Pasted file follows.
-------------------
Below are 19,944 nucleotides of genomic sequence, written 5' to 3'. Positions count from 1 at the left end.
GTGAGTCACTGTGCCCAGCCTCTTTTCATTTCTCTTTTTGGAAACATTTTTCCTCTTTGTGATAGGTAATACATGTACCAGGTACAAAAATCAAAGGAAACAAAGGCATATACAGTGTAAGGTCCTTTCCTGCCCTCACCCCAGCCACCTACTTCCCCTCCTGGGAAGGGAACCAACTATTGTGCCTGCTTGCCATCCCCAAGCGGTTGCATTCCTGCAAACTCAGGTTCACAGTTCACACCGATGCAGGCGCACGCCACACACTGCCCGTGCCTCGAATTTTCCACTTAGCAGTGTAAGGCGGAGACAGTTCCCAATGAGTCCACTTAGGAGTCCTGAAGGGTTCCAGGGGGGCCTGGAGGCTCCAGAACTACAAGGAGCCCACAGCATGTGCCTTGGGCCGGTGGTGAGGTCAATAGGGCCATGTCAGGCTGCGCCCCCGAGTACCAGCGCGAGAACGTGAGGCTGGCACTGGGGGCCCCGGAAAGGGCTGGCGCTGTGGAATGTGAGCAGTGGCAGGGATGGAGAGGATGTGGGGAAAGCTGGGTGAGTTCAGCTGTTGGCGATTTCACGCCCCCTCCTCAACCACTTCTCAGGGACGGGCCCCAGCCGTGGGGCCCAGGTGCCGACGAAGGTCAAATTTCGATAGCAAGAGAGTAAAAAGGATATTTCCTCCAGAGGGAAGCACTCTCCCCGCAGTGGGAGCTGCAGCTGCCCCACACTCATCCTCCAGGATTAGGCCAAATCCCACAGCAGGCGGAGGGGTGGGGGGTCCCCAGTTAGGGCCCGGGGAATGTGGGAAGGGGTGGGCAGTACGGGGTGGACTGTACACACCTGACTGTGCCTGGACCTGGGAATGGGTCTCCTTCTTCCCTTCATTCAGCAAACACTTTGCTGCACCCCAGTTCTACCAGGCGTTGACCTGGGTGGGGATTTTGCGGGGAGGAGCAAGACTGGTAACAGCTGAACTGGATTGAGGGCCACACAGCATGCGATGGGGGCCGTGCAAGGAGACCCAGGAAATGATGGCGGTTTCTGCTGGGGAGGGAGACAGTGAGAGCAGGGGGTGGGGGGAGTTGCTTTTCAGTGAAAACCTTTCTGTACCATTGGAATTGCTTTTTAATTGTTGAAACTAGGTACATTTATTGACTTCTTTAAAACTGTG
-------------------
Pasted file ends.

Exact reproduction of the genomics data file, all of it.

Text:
Below are 19,944 nucleotides of genomic sequence, written 5' to 3'. Positions count from 1 at the left end.
GTGAGTCACTGTGCCCAGCCTCTTTTCATTTCTCTTTTTGGAAACATTTTTCCTCTTTGTGATAGGTAATACATGTACCAGGTACAAAAATCAAAGGAAACAAAGGCATATACAGTGTAAGGTCCTTTCCTGCCCTCACCCCAGCCACCTACTTCCCCTCCTGGGAAGGGAACCAACTATTGTGCCTGCTTGCCATCCCCAAGCGGTTGCATTCCTGCAAACTCAGGTTCACAGTTCACACCGATGCAGGCGCACGCCACACACTGCCCGTGCCTCGAATTTTCCACTTAGCAGTGTAAGGCGGAGACAGTTCCCAATGAGTCCACTTAGGAGTCCTGAAGGGTTCCAGGGGGGCCTGGAGGCTCCAGAACTACAAGGAGCCCACAGCATGTGCCTTGGGCCGGTGGTGAGGTCAATAGGGCCATGTCAGGCTGCGCCCCCGAGTACCAGCGCGAGAACGTGAGGCTGGCACTGGGGGCCCCGGAAAGGGCTGGCGCTGTGGAATGTGAGCAGTGGCAGGGATGGAGAGGATGTGGGGAAAGCTGGGTGAGTTCAGCTGTTGGCGATTTCACGCCCCCTCCTCAACCACTTCTCAGGGACGGGCCCCAGCCGTGGGGCCCAGGTGCCGACGAAGGTCAAATTTCGATAGCAAGAGAGTAAAAAGGATATTTCCTCCAGAGGGAAGCACTCTCCCCGCAGTGGGAGCTGCAGCTGCCCCACACTCATCCTCCAGGATTAGGCCAAATCCCACAGCAGGCGGAGGGGTGGGGGGTCCCCAGTTAGGGCCCGGGGAATGTGGGAAGGGGTGGGCAGTACGGGGTGGACTGTACACACCTGACTGTGCCTGGACCTGGGAATGGGTCTCCTTCTTCCCTTCATTCAGCAAACACTTTGCTGCACCCCAGTTCTACCAGGCGTTGACCTGGGTGGGGATTTTGCGGGGAGGAGCAAGACTGGTAACAGCTGAACTGGATTGAGGGCCACACAGCATGCGATGGGGGCCGTGCAAGGAGACCCAGGAAATGATGGCGGTTTCTGCTGGGGAGGGAGACAGTGAGAGCAGGGGGTGGGGGGAGTTGCTTTTCAGTGAAAACCTTTCTGTACCATTGGAATTGCTTTTTAATTGTTGAAACTAGGTACATTTATTGACTTCTTTAAAACTGTG